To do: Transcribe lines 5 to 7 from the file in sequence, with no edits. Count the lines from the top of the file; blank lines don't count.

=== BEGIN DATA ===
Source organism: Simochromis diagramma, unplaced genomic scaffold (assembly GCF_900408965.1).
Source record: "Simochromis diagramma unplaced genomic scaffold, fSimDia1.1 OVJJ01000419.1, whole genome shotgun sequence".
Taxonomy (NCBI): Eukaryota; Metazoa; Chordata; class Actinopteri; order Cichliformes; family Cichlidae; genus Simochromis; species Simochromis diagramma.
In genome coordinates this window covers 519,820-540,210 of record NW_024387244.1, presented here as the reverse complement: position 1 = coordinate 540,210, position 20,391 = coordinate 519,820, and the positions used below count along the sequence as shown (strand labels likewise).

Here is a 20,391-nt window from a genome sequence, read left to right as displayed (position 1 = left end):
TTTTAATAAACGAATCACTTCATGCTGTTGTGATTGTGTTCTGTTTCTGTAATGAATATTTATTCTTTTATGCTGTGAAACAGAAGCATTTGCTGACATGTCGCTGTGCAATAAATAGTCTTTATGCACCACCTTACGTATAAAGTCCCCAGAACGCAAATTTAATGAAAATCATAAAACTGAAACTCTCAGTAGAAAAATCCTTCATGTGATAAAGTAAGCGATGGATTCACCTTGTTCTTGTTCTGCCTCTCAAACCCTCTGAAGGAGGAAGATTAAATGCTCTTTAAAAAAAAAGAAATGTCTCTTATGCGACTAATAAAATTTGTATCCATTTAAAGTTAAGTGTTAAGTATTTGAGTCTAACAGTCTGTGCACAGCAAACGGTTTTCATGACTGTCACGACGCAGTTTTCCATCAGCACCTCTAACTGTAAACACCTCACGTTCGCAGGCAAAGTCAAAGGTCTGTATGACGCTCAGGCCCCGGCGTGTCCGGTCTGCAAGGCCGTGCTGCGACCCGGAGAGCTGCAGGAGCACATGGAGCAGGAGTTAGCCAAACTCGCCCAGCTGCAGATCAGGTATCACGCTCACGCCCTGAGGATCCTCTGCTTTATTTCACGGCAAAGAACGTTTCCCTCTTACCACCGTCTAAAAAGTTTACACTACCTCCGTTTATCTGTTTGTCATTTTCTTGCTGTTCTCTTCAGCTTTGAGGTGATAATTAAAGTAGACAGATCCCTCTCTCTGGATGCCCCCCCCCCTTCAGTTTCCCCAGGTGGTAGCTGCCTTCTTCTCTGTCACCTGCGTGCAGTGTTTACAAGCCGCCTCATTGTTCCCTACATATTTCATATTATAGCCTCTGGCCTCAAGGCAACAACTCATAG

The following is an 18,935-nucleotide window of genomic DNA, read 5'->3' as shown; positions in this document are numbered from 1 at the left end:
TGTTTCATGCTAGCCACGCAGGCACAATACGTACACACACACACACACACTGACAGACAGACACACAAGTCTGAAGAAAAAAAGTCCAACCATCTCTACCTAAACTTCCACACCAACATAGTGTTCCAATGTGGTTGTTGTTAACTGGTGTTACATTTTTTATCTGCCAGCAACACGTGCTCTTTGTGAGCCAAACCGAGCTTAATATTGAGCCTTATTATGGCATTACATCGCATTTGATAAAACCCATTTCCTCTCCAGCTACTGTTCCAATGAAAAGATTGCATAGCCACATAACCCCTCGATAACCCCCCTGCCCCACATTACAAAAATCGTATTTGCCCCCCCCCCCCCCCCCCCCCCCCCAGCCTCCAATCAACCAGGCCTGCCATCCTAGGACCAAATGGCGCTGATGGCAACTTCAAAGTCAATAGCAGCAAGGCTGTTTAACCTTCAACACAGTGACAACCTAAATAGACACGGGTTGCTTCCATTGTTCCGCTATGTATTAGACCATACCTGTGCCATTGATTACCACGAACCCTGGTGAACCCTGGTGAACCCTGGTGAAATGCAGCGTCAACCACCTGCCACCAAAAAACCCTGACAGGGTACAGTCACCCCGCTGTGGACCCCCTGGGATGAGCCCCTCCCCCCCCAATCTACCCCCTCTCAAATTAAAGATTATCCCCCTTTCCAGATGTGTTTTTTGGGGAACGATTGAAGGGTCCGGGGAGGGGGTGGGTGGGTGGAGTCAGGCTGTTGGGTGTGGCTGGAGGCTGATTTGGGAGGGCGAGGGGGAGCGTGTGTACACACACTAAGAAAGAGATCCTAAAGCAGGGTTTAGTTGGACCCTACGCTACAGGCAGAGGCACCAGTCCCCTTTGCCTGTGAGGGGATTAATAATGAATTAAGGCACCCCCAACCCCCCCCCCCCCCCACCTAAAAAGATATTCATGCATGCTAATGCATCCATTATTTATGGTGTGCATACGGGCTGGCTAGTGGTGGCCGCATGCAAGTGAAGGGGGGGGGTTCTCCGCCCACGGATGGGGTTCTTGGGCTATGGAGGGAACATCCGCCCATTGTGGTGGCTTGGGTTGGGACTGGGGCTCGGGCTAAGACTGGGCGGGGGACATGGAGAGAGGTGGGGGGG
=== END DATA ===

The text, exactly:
Here is a 20,391-nt window from a genome sequence, read left to right as displayed (position 1 = left end):
TTTTAATAAACGAATCACTTCATGCTGTTGTGATTGTGTTCTGTTTCTGTAATGAATATTTATTCTTTTATGCTGTGAAACAGAAGCATTTGCTGACATGTCGCTGTGCAATAAATAGTCTTTATGCACCACCTTACGTATAAAGTCCCCAGAACGCAAATTTAATGAAAATCATAAAACTGAAACTCTCAGTAGAAAAATCCTTCATGTGATAAAGTAAGCGATGGATTCACCTTGTTCTTGTTCTGCCTCTCAAACCCTCTGAAGGAGGAAGATTAAATGCTCTTTAAAAAAAAAGAAATGTCTCTTATGCGACTAATAAAATTTGTATCCATTTAAAGTTAAGTGTTAAGTATTTGAGTCTAACAGTCTGTGCACAGCAAACGGTTTTCATGACTGTCACGACGCAGTTTTCCATCAGCACCTCTAACTGTAAACACCTCACGTTCGCAGGCAAAGTCAAAGGTCTGTATGACGCTCAGGCCCCGGCGTGTCCGGTCTGCAAGGCCGTGCTGCGACCCGGAGAGCTGCAGGAGCACATGGAGCAGGAGTTAGCCAAACTCGCCCAGCTGCAGATCAGGTATCACGCTCACGCCCTGAGGATCCTCTGCTTTATTTCACGGCAAAGAACGTTTCCCTCTTACCACCGTCTAAAAAGTTTACACTACCTCCGTTTATCTGTTTGTCATTTTCTTGCTGTTCTCTTCAGCTTTGAGGTGATAATTAAAGTAGACAGATCCCTCTCTCTGGATGCCCCCCCCCCTTCAGTTTCCCCAGGTGGTAGCTGCCTTCTTCTCTGTCACCTGCGTGCAGTGTTTACAAGCCGCCTCATTGTTCCCTACATATTTCATATTATAGCCTCTGGCCTCAAGGCAACAACTCATAG

The following is an 18,935-nucleotide window of genomic DNA, read 5'->3' as shown; positions in this document are numbered from 1 at the left end: